Smoke-filled air from wildfires burning across California on Friday prompted local public health and air quality officials to issue an air quality warning “until conditions improve” in Santa Barbara County.

The alert will remain in effect until Monday morning, according to Lyz Hoffman, the Air Pollution Control District‘s public information officer.

Hourly air quality updates are available on the agency website by clicking here.

An “unprecedented” number of large wildfires in California are producing significant smoke that is being held in the upper atmosphere and is reaching ground level throughout the state, Hoffman said. 

Several fires were burning in California on Friday, including blazes in Monterey and Los Angeles counties, according to CalFire.

“This is a dynamic situation, and local air quality conditions can deteriorate quickly,” the county’s warning said. “Stay alert to local conditions and be ready to take action.

“Levels of smoke and particles, and areas impacted, will vary. When you see or smell smoke in the air, be cautious and use common sense to protect your and your family’s health. Everyone, especially people with heart or lung disease (including asthma), older adults, pregnant women, and children, should limit time spent outdoors and avoid outdoor exercise when high concentrations of smoke and particles are in the air.”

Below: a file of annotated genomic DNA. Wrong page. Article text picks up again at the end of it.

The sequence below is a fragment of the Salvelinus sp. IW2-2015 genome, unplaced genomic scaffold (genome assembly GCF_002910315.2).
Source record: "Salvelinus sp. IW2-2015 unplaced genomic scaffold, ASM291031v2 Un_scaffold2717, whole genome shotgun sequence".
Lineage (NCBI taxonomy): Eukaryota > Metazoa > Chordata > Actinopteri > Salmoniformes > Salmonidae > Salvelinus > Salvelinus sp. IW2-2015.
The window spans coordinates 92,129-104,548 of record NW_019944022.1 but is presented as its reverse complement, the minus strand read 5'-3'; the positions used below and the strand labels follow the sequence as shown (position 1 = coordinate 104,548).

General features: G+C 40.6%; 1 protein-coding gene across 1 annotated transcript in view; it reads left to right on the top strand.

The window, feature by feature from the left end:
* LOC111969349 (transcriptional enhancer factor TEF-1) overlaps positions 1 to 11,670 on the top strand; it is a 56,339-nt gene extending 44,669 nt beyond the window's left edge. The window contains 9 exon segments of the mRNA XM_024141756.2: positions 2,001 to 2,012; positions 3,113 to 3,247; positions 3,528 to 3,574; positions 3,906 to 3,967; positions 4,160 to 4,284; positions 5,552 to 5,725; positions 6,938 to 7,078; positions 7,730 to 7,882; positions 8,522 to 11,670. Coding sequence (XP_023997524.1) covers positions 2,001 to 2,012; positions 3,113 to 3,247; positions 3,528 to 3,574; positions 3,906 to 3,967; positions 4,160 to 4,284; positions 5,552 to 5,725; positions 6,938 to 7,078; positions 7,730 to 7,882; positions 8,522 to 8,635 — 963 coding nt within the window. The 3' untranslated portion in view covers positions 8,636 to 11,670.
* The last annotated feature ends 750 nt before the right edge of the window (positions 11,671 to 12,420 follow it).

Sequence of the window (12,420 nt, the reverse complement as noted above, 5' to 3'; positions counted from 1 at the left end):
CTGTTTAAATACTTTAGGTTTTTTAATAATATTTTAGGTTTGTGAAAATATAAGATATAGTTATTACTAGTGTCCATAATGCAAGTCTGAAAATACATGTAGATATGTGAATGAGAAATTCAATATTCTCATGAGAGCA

The agency said the use of a properly fitted N-95 mask provides protection from wildfire conditions.

“If you have symptoms that may be related to exposure to smoke or ash, contact your health care provider,” the APCD stated. “Symptoms include repeated coughing, shortness of breath or difficulty breathing, wheezing, chest tightness or pain, palpitations, and nausea or unusual fatigue or lightheadedness.”

When smoke hovers in the air, the APCD said, keep windows and doors closed tight. 

The agency also advises using an air-filtering device (high-efficiency particulate air filter) indoors to remove ash, soot and dust, and keep the device in one room that can serve as a “clean air room.” 

“Keep windows and doors closed unless it is extremely hot. If you have an air conditioner, run it with the fresh air intake closed and the filter clean. If you have a whole-house fan, turn it off unless it is extremely hot. If ash is deposited in your area, avoid cleaning the ash until the event has ended and avoid stirring up the ash with leaf blowers or other equipment,” the APCD said.

Click here to read the entire air quality warning from the APCD

Click here to read the APCD’s entire air quality warning in Spanish.

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Noozhawk staff writer Brooke Holland can be reached at Follow Noozhawk on Twitter: @noozhawk, @NoozhawkNews and @NoozhawkBiz. Connect with Noozhawk on Facebook.